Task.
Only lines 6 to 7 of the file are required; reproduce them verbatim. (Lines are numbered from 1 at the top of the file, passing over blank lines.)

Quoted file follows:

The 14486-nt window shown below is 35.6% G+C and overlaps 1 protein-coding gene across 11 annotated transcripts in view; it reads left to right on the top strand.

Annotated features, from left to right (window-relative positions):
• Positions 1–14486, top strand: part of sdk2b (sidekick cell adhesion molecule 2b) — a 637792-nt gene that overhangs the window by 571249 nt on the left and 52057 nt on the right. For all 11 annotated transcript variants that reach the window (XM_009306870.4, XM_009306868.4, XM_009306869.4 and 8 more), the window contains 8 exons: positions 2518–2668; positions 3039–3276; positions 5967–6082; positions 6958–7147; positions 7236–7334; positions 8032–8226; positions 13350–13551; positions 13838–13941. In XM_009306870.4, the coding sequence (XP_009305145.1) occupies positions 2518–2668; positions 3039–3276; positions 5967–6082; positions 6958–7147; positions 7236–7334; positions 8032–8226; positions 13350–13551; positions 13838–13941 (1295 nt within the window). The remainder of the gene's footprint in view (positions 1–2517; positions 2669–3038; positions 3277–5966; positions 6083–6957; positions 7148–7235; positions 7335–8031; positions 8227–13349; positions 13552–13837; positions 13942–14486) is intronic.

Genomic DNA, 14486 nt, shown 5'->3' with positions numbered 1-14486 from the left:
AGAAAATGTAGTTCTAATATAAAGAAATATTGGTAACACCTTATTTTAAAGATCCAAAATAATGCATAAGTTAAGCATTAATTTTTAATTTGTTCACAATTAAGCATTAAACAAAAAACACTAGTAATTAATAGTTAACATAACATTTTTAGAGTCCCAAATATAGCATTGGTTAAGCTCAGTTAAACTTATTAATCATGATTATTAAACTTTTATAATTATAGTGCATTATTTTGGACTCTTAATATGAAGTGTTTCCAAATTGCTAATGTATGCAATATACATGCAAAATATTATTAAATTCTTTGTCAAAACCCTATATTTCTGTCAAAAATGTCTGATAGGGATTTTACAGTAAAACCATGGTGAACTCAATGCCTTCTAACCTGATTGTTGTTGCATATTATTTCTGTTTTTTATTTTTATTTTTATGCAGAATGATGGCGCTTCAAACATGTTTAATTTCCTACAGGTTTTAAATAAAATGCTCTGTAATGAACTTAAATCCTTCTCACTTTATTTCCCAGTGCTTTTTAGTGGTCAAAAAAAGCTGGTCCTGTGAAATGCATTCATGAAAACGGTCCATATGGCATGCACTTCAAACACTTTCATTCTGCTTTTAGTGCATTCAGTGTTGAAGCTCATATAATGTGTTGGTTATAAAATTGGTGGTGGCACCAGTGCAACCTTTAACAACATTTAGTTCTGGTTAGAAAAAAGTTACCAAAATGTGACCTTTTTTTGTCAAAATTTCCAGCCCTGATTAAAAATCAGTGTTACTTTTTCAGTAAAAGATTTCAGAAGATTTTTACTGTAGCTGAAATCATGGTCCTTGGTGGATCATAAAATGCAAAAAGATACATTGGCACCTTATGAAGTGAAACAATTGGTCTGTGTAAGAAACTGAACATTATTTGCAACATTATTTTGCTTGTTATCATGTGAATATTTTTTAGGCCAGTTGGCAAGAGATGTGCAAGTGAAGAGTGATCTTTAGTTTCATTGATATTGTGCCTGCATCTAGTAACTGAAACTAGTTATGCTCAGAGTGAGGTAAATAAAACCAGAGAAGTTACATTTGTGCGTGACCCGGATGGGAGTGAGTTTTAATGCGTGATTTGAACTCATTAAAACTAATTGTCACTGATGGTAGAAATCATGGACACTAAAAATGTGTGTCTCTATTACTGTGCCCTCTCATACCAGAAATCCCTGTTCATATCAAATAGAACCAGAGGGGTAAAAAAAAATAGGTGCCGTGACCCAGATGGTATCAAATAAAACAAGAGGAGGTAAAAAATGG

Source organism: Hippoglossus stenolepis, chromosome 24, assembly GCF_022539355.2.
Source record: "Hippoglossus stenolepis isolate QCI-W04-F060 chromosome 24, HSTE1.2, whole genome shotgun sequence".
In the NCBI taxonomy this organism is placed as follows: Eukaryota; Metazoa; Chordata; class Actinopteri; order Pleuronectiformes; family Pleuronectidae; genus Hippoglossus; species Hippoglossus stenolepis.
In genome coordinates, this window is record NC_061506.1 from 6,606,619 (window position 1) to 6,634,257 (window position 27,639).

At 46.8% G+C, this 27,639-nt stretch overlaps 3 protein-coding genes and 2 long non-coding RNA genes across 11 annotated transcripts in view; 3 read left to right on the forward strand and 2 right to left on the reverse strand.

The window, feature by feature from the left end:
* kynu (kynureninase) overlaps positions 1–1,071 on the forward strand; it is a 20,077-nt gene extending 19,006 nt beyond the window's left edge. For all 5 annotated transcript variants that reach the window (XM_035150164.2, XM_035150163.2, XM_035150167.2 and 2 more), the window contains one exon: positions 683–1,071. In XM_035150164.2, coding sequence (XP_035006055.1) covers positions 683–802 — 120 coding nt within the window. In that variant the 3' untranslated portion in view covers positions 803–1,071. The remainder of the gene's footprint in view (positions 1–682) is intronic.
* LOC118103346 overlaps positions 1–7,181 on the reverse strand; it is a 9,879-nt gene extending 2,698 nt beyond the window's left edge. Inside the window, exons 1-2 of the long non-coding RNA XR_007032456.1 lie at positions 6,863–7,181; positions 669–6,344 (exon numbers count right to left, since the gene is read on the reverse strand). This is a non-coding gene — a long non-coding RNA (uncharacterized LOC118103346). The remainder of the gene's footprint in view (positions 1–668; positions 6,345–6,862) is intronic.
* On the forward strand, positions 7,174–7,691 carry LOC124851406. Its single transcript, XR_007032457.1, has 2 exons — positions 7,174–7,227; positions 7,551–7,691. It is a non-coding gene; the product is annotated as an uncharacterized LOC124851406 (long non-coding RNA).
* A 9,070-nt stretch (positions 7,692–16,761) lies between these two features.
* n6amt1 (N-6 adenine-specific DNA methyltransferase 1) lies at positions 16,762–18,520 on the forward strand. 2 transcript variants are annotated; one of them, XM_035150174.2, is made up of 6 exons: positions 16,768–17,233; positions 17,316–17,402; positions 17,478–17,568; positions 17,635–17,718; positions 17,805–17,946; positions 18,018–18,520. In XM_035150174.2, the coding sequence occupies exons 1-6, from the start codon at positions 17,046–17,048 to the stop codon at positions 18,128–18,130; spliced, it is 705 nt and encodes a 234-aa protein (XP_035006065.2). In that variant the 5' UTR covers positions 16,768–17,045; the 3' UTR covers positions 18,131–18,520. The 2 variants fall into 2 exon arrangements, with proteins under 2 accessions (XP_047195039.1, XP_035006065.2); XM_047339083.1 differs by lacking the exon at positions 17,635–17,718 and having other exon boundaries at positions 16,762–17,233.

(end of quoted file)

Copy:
Source organism: Hippoglossus stenolepis, chromosome 24, assembly GCF_022539355.2.
Source record: "Hippoglossus stenolepis isolate QCI-W04-F060 chromosome 24, HSTE1.2, whole genome shotgun sequence".